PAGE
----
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Cultural Heritage Center to host book talk/signing about Jewish family

The history of five generations of a Jewish family who settled in the Midwest will be told during a program at the Cultural Heritage Center in Pierre.

Rebecca Bender will discuss the book “Still” and sign copies of it at 7 p.m. on Monday, March 11. She and her late father, Kenneth Bender, are the book’s authors. Everyone is welcome to attend the free program, hosted by the South Dakota Historical Society Foundation. Copies of “Still” will be available to purchase at the program.

Rebecca Bender, who lives in Eureka, said her goal initially was to honor and preserve the memories of a little-known group of Jewish immigrant homesteaders in the Dakotas. Building anti-Semitism against Jews caused the group, including Bender’s ancestors, to flee Odessa, Russia, in 1905 and come to Ashley, N.D., to farm. The Jewish immigrant farmers changed common perceptions regarding the types of occupations in which Jews engage, while another generation of Bender’s family ran a general store in Eureka during the Depression. “Still” follows the life of Kenneth Bender as he volunteers to serve in the armed forces during World War II – challenging stereotypes that Jews did not serve or won’t fight.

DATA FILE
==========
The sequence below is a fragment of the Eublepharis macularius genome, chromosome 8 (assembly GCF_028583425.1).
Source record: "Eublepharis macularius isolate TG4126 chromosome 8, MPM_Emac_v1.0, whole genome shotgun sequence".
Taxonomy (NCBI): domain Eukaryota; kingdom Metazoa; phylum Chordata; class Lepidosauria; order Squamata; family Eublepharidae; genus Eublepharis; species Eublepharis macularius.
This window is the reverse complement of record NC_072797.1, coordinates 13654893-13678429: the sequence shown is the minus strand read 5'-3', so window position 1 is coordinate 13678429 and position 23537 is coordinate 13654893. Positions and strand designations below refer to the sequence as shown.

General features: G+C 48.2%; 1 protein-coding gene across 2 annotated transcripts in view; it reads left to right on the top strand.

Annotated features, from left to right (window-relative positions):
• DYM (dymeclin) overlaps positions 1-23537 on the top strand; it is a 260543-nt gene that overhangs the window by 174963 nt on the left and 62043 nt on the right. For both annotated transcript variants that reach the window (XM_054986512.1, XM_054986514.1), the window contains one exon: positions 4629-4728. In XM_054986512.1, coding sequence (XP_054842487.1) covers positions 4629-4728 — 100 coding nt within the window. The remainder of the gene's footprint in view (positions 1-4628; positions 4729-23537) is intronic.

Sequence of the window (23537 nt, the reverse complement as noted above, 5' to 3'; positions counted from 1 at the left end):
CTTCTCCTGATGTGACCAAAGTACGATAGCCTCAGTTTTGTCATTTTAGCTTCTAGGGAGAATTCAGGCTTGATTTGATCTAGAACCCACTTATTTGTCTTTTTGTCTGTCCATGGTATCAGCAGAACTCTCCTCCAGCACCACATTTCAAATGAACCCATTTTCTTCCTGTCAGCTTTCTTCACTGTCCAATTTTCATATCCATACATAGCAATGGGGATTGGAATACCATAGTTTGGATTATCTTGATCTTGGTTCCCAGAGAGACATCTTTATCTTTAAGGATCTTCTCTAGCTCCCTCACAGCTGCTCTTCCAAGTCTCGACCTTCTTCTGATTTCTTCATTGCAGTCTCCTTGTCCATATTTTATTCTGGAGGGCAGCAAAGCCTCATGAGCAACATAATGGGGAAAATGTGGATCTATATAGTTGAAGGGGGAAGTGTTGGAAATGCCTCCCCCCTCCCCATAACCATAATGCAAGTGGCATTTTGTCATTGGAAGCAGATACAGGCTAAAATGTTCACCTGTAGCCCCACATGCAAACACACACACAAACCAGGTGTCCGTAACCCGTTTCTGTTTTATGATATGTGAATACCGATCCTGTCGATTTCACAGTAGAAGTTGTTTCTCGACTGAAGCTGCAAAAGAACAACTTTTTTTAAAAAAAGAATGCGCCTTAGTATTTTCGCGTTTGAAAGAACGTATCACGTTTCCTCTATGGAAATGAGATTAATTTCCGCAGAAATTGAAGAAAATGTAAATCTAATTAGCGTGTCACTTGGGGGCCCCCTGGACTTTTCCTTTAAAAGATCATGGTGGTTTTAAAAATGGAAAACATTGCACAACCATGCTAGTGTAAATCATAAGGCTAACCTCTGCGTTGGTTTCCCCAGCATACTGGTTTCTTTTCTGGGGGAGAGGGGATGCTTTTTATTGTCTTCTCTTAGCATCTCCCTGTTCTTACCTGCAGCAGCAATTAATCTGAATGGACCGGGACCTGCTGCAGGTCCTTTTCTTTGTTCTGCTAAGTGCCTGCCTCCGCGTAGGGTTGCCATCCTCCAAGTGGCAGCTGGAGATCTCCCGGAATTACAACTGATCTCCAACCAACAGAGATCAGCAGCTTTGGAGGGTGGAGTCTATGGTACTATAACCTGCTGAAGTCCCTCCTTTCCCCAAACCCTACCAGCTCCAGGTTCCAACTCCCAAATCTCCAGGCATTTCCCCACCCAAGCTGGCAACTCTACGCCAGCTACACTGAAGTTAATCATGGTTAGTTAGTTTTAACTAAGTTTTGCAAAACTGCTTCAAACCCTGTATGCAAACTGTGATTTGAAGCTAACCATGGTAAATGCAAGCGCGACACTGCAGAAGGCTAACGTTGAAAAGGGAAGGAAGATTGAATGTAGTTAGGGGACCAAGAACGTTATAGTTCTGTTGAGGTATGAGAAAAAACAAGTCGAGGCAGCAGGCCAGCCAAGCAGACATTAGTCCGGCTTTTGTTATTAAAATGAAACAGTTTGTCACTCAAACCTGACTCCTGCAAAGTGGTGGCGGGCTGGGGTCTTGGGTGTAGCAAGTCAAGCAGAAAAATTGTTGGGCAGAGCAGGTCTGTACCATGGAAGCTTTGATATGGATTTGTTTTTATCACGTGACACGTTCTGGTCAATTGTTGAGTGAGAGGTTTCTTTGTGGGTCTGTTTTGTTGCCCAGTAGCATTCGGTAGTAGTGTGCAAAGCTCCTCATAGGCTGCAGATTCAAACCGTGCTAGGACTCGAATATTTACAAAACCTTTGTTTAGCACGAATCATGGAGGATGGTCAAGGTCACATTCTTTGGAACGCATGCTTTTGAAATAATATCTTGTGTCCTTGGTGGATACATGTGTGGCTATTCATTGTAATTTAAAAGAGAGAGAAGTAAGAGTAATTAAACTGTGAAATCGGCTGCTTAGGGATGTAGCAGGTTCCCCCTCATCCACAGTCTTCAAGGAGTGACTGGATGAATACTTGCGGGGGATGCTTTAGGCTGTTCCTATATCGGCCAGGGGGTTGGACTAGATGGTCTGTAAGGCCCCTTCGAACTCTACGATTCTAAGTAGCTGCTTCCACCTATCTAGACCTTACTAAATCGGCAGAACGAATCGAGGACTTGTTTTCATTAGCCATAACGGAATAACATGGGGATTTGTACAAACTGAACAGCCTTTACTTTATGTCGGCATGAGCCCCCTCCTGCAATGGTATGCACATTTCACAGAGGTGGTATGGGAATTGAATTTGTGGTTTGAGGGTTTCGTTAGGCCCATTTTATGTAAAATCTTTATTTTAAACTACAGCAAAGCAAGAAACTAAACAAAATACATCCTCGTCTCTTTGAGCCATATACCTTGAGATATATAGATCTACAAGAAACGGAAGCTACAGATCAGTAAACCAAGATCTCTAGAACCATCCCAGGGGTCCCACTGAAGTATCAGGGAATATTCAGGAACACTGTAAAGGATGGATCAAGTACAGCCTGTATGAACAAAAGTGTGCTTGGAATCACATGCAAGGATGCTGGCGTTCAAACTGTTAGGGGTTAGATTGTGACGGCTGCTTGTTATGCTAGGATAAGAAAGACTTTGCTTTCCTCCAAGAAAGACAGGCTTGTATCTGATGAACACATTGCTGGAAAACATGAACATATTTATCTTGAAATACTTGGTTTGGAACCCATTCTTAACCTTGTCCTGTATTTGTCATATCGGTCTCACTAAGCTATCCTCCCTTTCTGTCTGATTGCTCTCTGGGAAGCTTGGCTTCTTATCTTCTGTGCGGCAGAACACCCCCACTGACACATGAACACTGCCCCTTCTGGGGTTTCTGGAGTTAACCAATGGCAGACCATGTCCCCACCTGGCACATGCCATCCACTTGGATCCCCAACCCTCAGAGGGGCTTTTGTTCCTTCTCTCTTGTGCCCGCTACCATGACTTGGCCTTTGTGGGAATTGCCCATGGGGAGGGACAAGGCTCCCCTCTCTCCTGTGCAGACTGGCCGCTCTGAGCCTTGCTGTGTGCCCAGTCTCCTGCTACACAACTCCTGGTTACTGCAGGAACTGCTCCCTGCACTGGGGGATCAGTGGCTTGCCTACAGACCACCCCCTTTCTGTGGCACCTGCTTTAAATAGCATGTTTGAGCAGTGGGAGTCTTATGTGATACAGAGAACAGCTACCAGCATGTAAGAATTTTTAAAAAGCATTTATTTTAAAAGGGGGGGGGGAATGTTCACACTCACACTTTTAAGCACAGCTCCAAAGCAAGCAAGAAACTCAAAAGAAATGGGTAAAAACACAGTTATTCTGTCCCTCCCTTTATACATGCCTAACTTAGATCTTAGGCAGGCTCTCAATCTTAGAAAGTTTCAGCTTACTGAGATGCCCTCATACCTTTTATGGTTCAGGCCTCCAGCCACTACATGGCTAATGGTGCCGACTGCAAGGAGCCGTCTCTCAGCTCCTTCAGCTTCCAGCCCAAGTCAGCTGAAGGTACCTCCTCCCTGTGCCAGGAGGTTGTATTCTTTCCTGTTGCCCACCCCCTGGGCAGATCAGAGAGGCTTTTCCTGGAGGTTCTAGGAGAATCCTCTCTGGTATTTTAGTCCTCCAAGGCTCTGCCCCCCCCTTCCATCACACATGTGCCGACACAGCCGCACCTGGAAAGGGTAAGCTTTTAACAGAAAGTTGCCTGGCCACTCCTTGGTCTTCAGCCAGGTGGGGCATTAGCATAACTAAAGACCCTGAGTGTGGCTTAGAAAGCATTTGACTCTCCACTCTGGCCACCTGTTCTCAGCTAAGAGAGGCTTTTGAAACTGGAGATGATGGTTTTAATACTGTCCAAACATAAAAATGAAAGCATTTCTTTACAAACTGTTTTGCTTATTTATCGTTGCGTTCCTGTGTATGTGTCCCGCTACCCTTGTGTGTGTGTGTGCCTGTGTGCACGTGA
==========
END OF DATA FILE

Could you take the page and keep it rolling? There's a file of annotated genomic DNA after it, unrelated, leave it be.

“The book continues to the present – showing a history of Jews and non-Jews working together, living together and supporting each other, while at the same time educating readers about how Jews have been challenged by historical events and have persevered,” Rebecca Bender said. “The book explains the important tenets and culture of Judaism in the context of real-life stories, causing the religion and what it means to ‘lead a Jewish life’ to come alive for the reader.”

The book’s title comes from a question posed to Rebecca Bender by a reporter: Are you still Jewish?

Rebecca Bender drew on manuscripts, family histories, census records, letters, oral history, photographs and other documents when writing “Still.”

She said she hopes the book encourages people to write down their personal histories for subsequent generations.

“The unique tales I discovered would have been lost had those before me not taken the time to write down their own memories, or collect the family histories of others,” she said.

About the South Dakota State Historical Society
The South Dakota State Historical Society is a division of the Department of Education. The State Historical Society, an Affiliate of the Smithsonian Institution, is headquartered at the South Dakota Cultural Heritage Center in Pierre. The center houses the society’s world-class museum, the archives, and the historic preservation, publishing and administrative/development offices. Call 605-773-3458 or visit www.history.sd.gov for more information. The society also has an archaeology office in Rapid City; call 605-394-1936 for more information.

About the South Dakota Historical Society Foundation
The South Dakota Historical Society Foundation is a private charitable nonprofit that seeks funding to assist the South Dakota State Historical Society in programming and projects to preserve South Dakota’s history and heritage for future generations.